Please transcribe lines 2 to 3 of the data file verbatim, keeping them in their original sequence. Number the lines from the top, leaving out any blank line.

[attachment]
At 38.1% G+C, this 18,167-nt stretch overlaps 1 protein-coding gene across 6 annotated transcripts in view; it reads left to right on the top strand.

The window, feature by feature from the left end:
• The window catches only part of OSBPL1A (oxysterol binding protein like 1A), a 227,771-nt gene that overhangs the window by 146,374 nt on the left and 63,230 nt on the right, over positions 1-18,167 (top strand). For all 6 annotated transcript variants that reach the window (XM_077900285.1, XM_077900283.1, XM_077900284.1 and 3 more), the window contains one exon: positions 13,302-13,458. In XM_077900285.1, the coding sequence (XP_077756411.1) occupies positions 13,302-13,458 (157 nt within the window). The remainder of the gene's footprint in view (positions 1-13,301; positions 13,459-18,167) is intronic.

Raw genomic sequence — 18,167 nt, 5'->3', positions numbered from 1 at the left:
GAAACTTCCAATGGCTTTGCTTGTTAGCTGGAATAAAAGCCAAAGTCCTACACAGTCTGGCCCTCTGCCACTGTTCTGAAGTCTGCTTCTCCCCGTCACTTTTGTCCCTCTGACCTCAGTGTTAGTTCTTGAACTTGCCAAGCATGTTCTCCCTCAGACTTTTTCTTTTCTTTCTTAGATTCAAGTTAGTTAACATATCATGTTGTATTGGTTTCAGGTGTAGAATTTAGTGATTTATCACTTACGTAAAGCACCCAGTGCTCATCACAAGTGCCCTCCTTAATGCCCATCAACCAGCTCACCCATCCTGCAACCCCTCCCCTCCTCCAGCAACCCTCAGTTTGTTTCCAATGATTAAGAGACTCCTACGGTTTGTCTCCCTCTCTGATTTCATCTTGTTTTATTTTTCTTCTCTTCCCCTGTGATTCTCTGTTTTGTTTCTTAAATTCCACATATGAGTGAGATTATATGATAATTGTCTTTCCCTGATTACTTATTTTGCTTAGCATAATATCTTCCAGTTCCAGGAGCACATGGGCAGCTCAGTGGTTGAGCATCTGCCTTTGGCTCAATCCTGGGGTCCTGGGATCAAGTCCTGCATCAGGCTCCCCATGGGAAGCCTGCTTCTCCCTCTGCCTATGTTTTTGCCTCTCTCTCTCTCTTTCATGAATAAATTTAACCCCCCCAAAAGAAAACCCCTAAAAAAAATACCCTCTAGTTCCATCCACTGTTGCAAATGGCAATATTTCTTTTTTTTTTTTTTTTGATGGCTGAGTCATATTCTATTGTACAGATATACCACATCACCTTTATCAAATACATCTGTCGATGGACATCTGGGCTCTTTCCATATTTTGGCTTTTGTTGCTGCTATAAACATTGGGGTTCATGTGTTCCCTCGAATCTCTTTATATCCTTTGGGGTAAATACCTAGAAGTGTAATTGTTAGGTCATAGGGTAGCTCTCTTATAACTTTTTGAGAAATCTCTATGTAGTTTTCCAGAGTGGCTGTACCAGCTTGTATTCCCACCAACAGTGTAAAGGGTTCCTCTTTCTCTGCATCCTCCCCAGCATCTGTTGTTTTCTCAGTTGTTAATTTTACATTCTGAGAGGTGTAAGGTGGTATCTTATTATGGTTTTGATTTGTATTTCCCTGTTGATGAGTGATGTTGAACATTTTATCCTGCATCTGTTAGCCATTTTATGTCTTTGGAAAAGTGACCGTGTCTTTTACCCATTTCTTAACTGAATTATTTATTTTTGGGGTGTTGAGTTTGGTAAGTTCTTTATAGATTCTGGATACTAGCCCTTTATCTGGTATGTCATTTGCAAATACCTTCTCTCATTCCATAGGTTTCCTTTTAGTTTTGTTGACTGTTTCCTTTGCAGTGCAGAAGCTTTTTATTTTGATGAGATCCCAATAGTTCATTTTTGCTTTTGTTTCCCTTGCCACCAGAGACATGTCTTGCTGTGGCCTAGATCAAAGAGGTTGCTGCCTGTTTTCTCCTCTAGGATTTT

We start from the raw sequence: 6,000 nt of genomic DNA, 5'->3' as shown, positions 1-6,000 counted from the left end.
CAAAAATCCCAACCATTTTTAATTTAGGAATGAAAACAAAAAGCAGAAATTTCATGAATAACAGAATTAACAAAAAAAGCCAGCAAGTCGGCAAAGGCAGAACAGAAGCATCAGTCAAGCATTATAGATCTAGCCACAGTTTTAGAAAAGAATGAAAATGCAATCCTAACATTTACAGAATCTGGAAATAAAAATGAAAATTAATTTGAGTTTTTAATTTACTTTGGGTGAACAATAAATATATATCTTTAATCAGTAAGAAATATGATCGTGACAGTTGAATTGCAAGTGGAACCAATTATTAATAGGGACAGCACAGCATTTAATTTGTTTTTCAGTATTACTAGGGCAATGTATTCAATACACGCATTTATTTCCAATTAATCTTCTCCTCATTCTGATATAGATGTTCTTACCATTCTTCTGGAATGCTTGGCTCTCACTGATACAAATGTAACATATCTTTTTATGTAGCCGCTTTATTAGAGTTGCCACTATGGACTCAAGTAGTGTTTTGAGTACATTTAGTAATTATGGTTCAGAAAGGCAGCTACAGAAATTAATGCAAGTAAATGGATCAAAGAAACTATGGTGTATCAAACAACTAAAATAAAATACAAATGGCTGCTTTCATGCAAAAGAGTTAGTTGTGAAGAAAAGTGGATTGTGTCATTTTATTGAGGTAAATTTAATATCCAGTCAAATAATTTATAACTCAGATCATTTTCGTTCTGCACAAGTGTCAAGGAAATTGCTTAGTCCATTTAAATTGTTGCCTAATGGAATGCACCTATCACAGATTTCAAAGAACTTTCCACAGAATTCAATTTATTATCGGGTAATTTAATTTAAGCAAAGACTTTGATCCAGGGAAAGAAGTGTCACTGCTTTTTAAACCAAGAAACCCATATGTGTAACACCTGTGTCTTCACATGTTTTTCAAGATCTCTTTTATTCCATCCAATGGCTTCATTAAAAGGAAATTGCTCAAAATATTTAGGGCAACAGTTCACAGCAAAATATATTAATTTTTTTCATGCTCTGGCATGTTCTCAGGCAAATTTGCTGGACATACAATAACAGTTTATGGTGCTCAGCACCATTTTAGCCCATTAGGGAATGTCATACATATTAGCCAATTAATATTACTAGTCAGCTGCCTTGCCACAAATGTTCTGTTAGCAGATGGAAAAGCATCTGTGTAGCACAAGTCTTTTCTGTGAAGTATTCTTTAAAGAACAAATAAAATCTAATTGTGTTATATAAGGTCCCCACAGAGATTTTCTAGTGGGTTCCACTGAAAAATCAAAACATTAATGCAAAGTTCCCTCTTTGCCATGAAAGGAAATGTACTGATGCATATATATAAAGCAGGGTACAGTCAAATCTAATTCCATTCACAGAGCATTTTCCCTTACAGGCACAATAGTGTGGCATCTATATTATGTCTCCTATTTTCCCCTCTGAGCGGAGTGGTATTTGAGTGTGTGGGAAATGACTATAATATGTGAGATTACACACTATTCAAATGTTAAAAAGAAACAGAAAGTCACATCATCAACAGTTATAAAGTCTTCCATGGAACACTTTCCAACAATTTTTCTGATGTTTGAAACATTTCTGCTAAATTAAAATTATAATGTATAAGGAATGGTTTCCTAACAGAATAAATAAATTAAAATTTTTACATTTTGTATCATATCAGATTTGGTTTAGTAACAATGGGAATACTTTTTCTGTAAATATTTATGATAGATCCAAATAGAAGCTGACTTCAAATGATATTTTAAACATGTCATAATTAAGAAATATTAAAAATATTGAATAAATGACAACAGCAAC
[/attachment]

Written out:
The window, feature by feature from the left end:
• The window catches only part of OSBPL1A (oxysterol binding protein like 1A), a 227,771-nt gene that overhangs the window by 146,374 nt on the left and 63,230 nt on the right, over positions 1-18,167 (top strand). For all 6 annotated transcript variants that reach the window (XM_077900285.1, XM_077900283.1, XM_077900284.1 and 3 more), the window contains one exon: positions 13,302-13,458. In XM_077900285.1, the coding sequence (XP_077756411.1) occupies positions 13,302-13,458 (157 nt within the window). The remainder of the gene's footprint in view (positions 1-13,301; positions 13,459-18,167) is intronic.